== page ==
I understand 'ausbaden' means to suffer/pay the consequences for something/somebody, or similarly to take the rap/blame for something/somebody.

But broken down to 'aus' + 'baden', it suggests "to bath outwardly". So my question is, for native German speakers does this word have any bathing imagery or metaphors associated with it?

  • 1
    This is going to be highly subjective, with any answer by one native speaker likely to draw a contradiction by another speaker. That said - my personal experience is "no, no imagery in my thought process at all". Jan 1, 2019 at 0:44
  • If you're interested in metaphoricity, I suggest you look into the works by Lakoff & Johnson, by Max Black and into Metaphorically speaking by Patti Nogales. The former two also write about dead metaphors.
    – Philipp
    Jan 1, 2019 at 10:35

4 Answers 4


This idiom stems from times when water and energy to heat it were scarce - people shared their bath in the order of social hierarchy - and the last one lowest on the social ladder got to bath last, in water already dirty from the others and had to empty and clean the tub.

er musste es ausbaden

  • 2
    … and almost cold. – And there's also auslöffeln with a likely similar picture.
    – Janka
    Dec 31, 2018 at 20:28
  • 3
    This is a folk etymology.
    – fdb
    Dec 31, 2018 at 22:48
  • 1
    For the word history: dwds.de/wb/dwb/ausbaden Nothing about cleaning bath tubs.
    – fdb
    Dec 31, 2018 at 22:49
  • 4
    @fdb Your link says "davon dasz, während die andern mitbadenden frei entrinnen, der letzte bleibende angehalten wird, das badwasser auszutragen oder zu trinken."
    – tofro
    Jan 1, 2019 at 10:38
  • 1
    @fdb: ... as one of two suggestions. Jan 3, 2019 at 14:53

I'd only like to give you an answer for the following part of the question:

So my question is, for native German speakers does this word have any ... imagery or metaphors associated with it?

If I understand this part of the question correctly, you want to know if native speakers living today even notice that the verb "baden" is a part of the verb "ausbaden".

I can only know about myself, but I think the answer is "no" for nearly every native speaker.

German native speakers normally don't even notice that the verb "baden" is a part of the verb "ausbaden".

Most native speakers don't know the etymology of the separable verb, so they don't know the connection between the two verbs.

The same is true for many (but not all) other separable verbs.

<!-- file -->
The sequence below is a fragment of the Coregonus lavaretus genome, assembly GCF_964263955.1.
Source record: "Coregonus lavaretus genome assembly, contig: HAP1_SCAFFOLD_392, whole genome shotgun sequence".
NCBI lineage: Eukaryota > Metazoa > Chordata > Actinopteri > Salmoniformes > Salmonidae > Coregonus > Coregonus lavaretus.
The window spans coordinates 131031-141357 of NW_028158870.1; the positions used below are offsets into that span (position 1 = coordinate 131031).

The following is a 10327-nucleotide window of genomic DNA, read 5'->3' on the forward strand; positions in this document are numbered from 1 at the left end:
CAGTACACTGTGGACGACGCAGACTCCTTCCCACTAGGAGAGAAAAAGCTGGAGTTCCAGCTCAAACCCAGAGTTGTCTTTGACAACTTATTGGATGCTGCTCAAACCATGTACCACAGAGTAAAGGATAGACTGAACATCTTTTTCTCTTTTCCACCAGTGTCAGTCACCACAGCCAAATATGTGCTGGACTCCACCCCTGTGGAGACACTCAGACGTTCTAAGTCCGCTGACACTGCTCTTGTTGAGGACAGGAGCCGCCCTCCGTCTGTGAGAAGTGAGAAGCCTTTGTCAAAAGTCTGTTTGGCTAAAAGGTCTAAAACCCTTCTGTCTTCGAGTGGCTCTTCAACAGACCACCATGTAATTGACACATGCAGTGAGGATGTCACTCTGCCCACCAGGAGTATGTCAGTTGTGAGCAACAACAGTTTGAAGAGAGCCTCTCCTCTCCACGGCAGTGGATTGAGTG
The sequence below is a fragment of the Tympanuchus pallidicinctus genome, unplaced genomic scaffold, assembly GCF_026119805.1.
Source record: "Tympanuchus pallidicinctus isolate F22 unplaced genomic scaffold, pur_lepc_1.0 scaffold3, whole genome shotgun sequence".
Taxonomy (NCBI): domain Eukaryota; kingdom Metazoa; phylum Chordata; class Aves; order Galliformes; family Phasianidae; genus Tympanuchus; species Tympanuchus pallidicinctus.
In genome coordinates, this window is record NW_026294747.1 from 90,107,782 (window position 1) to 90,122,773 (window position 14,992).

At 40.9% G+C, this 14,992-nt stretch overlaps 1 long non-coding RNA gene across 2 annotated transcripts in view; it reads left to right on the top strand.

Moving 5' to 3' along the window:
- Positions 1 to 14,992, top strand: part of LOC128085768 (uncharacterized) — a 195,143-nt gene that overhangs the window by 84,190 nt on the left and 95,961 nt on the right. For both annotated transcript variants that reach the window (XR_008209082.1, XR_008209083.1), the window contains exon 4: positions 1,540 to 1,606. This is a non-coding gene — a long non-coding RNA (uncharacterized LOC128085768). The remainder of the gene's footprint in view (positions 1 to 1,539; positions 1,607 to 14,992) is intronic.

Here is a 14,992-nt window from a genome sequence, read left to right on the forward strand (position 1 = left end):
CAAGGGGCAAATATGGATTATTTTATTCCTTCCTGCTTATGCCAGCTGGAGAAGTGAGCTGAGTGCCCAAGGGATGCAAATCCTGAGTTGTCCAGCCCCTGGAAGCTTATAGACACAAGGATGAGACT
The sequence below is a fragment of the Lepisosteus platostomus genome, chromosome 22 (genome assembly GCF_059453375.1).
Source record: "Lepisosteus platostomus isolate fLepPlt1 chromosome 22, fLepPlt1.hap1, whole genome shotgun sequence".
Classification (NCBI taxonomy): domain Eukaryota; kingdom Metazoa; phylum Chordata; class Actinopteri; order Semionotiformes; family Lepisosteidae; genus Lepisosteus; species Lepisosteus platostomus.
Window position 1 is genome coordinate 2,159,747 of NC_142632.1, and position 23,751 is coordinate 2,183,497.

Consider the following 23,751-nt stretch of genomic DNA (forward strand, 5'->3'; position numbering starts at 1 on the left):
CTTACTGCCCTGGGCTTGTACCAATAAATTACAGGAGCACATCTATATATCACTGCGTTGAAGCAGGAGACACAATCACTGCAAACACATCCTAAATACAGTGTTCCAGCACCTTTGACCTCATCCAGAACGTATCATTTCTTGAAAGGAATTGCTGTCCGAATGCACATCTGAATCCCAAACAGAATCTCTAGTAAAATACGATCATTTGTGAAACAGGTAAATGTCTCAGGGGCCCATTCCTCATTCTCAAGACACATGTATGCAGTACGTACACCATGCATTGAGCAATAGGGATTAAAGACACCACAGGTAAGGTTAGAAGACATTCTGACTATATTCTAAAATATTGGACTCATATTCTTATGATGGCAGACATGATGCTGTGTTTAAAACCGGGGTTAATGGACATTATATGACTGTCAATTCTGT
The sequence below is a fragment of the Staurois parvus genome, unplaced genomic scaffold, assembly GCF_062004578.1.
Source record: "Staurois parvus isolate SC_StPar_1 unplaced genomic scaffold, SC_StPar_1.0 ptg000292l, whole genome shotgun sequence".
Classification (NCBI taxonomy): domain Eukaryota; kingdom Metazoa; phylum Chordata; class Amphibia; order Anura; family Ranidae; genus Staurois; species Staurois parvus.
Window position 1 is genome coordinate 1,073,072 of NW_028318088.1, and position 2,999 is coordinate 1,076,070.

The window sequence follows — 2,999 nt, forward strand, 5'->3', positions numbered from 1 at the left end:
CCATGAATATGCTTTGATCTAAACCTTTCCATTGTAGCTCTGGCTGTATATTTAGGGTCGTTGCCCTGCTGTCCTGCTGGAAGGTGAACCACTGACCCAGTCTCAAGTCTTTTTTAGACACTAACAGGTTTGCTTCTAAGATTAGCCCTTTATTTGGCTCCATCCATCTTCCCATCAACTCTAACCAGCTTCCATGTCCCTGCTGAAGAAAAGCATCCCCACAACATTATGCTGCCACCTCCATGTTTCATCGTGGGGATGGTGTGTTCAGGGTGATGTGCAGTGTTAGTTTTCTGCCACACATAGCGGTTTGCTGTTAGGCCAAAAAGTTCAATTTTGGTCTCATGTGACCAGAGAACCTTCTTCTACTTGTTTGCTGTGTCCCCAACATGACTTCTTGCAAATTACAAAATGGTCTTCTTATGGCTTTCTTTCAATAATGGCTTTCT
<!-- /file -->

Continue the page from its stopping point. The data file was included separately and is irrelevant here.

• 1
    I thought aushalten, aussitzen are pretty transparent and without doubt, ausbaden will be lexicalized close to these, the word stem still transparent, even if it doesn't inspire a vivid picture. Going from ausschalten a natural, if paradox translation would be off, not out, however "auslöffeln" got me thinking.
    – vectory
    Jan 25, 2019 at 0:15
  • Especially abbüszen, ausbüßen are notable.
    – vectory
    Jan 25, 2019 at 0:26

Speaking of my experience as native speaker you do not imagine a picture or metapher when using words unconciously. We use words as given. Only if you -also children do this, when learning words or connect the meaning of words- are conciously using words, there is a inner reflection on the original meaning (as source or as words are combined of syllables, pre and pos affixes etc. and word roots,->etymology). There is more hidden in language than just letters and ascribed meaning, it is the sound and the reflection within, which creates patterns of recognition with actual experience (which language tries to describe). In my opinion this reflection of its original meaning and vibration is a key to understand languange as a (limited but powerful) tool. It is a profond help to express the thoughts and experience into living language, even if it sounds strange ;) When I use "ausbaden" conciously (and I do not know its etymology) then there is a more playful feeling behind, going deeper I would imaging it comes from cleansing the dirt or karma which I would gather if I choose to do the decision which leads to "ausbaden". Cleansing in way of remove burden is not always a nice or easy or pleasant procedure, children know ;)


I think the word "ausbaden" refers to a kind of sarcasm in German today. In this context, the speaker does not want to trade with the intended person.

Your Answer

By clicking “Post Your Answer”, you agree to our terms of service and acknowledge you have read our privacy policy.

Not the answer you're looking for? Browse other questions tagged or ask your own question.